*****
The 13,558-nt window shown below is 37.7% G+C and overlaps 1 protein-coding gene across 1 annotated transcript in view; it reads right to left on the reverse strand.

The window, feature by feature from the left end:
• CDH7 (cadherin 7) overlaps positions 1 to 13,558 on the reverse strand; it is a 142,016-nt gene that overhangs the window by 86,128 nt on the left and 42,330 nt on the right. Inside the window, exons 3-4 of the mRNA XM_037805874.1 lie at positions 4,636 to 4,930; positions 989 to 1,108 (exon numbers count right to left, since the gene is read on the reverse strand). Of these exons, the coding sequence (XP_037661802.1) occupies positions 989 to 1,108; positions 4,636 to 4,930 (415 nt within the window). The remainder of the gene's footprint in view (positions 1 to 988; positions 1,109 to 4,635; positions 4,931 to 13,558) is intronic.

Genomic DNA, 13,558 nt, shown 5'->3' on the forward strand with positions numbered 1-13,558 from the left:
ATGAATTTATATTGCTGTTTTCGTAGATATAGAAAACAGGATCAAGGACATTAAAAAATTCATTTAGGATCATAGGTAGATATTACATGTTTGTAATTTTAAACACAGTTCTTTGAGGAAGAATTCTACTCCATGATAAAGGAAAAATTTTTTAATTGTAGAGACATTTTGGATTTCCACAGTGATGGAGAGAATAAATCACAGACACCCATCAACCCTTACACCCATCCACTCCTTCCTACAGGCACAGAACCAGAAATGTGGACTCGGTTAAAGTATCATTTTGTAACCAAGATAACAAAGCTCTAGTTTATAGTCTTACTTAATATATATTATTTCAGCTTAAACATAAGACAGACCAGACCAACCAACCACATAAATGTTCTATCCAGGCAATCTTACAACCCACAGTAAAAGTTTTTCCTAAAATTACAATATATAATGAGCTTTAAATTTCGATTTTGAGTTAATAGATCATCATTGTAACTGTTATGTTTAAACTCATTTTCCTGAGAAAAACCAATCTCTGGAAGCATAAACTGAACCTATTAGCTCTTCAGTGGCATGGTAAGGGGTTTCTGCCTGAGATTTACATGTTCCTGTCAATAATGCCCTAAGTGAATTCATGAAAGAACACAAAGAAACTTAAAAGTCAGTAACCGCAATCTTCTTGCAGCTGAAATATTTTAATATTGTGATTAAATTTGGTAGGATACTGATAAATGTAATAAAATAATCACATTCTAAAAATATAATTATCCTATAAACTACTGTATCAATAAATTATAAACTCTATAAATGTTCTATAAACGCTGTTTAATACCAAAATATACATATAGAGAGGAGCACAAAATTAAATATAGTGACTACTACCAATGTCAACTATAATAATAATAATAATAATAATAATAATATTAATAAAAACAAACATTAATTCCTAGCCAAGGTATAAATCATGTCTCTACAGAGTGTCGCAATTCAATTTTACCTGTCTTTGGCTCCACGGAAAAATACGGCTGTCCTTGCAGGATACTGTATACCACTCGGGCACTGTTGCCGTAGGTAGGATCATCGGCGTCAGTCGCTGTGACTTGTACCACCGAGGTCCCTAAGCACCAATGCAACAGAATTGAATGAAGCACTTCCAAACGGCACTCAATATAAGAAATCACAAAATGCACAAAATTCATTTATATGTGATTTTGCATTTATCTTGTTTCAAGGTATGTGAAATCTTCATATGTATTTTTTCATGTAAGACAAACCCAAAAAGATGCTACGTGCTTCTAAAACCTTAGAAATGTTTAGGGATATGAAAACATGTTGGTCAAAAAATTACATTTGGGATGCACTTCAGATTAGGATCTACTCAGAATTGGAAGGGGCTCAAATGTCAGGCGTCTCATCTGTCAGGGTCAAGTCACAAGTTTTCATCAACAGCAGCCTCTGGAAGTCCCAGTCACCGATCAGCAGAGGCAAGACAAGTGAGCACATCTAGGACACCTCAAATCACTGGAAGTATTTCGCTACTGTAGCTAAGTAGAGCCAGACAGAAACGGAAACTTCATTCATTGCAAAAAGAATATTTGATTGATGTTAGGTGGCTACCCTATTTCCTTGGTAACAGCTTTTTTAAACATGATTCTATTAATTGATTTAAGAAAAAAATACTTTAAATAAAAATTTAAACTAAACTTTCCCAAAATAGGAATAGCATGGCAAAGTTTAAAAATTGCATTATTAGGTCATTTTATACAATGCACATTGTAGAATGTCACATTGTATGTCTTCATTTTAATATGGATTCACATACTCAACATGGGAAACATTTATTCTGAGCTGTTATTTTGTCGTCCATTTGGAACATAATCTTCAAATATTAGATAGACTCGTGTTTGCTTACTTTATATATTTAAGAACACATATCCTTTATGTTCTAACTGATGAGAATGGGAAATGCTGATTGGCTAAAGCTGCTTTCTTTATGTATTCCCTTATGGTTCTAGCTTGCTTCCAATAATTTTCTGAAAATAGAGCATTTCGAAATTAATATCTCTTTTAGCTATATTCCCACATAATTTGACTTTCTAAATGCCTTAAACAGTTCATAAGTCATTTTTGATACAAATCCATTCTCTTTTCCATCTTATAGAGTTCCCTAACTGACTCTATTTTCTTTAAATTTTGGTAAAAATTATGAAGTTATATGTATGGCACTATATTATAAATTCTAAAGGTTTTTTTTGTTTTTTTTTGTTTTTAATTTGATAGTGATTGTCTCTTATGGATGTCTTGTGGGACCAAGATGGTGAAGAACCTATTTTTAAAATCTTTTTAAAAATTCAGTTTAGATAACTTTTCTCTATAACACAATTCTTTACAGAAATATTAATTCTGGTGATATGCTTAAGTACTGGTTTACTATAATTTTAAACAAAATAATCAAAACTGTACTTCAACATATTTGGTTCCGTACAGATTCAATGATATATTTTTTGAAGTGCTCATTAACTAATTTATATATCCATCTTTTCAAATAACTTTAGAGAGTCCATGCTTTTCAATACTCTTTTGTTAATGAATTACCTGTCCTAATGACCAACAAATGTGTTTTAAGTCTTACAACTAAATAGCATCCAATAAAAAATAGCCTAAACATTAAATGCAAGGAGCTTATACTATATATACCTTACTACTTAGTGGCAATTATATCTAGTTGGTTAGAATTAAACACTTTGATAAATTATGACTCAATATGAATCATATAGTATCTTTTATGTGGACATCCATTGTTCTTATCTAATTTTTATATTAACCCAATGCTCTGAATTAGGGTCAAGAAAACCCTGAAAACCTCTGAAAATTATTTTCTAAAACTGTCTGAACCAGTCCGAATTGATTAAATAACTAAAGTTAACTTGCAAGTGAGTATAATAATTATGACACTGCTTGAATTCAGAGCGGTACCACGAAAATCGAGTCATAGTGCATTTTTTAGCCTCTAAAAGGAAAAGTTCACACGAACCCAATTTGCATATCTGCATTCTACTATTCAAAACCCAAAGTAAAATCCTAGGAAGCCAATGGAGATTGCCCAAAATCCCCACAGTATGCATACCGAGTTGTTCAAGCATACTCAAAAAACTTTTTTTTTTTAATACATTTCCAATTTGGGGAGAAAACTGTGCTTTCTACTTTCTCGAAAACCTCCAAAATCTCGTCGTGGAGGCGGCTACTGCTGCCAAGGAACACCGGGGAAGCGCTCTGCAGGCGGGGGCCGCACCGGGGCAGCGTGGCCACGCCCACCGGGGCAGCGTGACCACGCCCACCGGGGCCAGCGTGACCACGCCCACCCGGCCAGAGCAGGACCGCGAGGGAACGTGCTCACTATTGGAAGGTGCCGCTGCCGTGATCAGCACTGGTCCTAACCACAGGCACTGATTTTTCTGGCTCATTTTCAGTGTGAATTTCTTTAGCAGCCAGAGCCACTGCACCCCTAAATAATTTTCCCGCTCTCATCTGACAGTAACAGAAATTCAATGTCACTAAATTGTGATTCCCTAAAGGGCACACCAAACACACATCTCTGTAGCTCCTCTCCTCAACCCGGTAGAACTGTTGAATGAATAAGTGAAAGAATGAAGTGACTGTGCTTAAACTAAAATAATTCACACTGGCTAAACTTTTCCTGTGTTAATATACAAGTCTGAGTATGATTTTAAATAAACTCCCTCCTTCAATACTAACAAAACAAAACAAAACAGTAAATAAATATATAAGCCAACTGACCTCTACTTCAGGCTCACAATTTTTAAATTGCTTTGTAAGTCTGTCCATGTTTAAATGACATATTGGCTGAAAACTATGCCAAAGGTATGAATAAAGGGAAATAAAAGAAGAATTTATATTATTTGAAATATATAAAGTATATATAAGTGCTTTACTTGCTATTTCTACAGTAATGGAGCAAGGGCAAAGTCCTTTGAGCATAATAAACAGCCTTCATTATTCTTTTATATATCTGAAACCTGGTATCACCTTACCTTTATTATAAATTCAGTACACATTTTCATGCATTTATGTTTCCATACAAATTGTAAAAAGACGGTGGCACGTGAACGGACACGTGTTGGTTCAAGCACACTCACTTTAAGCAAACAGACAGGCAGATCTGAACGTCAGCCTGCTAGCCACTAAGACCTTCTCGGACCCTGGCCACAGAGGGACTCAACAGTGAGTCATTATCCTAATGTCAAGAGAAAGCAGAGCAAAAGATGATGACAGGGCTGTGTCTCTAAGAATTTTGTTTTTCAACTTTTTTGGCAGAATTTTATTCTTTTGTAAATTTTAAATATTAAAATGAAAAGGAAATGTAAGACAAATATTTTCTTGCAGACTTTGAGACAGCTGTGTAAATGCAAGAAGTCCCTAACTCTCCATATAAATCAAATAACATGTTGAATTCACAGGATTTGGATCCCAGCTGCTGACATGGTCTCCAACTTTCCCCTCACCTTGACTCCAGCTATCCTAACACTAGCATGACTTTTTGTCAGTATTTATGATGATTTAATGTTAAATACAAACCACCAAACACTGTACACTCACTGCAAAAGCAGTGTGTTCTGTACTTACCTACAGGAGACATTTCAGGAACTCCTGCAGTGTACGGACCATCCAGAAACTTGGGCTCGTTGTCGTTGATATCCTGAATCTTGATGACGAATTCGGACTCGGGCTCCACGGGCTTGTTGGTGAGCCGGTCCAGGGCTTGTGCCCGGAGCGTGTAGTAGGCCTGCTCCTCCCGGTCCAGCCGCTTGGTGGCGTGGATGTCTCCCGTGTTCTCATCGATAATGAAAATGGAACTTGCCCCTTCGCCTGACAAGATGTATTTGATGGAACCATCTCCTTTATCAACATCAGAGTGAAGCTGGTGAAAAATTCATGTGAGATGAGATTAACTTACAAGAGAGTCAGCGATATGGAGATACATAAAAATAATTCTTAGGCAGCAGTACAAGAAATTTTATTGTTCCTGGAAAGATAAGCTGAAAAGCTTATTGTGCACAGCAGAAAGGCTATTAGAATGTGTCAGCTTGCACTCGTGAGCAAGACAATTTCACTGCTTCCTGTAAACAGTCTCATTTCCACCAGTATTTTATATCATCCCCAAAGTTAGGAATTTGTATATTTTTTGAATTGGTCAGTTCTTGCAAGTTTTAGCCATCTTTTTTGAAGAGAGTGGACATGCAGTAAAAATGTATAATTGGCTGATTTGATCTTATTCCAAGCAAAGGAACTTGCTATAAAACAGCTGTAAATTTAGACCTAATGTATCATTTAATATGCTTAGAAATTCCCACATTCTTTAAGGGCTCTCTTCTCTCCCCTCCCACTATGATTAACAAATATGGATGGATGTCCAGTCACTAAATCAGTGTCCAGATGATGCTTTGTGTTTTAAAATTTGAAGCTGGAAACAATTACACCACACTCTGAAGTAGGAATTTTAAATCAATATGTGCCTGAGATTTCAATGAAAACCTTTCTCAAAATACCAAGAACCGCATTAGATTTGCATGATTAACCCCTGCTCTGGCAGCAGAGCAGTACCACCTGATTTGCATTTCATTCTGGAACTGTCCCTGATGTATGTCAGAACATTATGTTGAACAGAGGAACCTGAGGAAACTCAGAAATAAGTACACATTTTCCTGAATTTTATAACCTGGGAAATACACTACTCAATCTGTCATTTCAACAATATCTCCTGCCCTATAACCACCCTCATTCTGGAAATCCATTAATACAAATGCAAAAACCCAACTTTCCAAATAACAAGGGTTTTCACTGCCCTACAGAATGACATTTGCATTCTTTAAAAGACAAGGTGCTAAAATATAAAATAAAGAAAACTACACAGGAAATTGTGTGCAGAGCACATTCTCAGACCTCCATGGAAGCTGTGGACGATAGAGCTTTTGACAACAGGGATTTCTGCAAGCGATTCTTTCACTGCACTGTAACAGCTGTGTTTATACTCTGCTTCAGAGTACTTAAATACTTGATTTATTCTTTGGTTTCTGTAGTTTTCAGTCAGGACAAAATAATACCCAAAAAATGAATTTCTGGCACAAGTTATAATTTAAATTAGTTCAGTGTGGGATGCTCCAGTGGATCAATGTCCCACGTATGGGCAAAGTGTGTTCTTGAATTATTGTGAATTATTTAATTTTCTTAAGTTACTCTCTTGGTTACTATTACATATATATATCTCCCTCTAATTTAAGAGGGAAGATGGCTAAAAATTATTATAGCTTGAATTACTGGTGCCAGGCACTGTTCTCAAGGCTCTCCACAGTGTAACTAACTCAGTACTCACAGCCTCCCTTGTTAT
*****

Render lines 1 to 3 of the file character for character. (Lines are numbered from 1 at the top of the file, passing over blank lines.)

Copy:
The 13,558-nt window shown below is 37.7% G+C and overlaps 1 protein-coding gene across 1 annotated transcript in view; it reads right to left on the reverse strand.

The window, feature by feature from the left end:
• CDH7 (cadherin 7) overlaps positions 1 to 13,558 on the reverse strand; it is a 142,016-nt gene that overhangs the window by 86,128 nt on the left and 42,330 nt on the right. Inside the window, exons 3-4 of the mRNA XM_037805874.1 lie at positions 4,636 to 4,930; positions 989 to 1,108 (exon numbers count right to left, since the gene is read on the reverse strand). Of these exons, the coding sequence (XP_037661802.1) occupies positions 989 to 1,108; positions 4,636 to 4,930 (415 nt within the window). The remainder of the gene's footprint in view (positions 1 to 988; positions 1,109 to 4,635; positions 4,931 to 13,558) is intronic.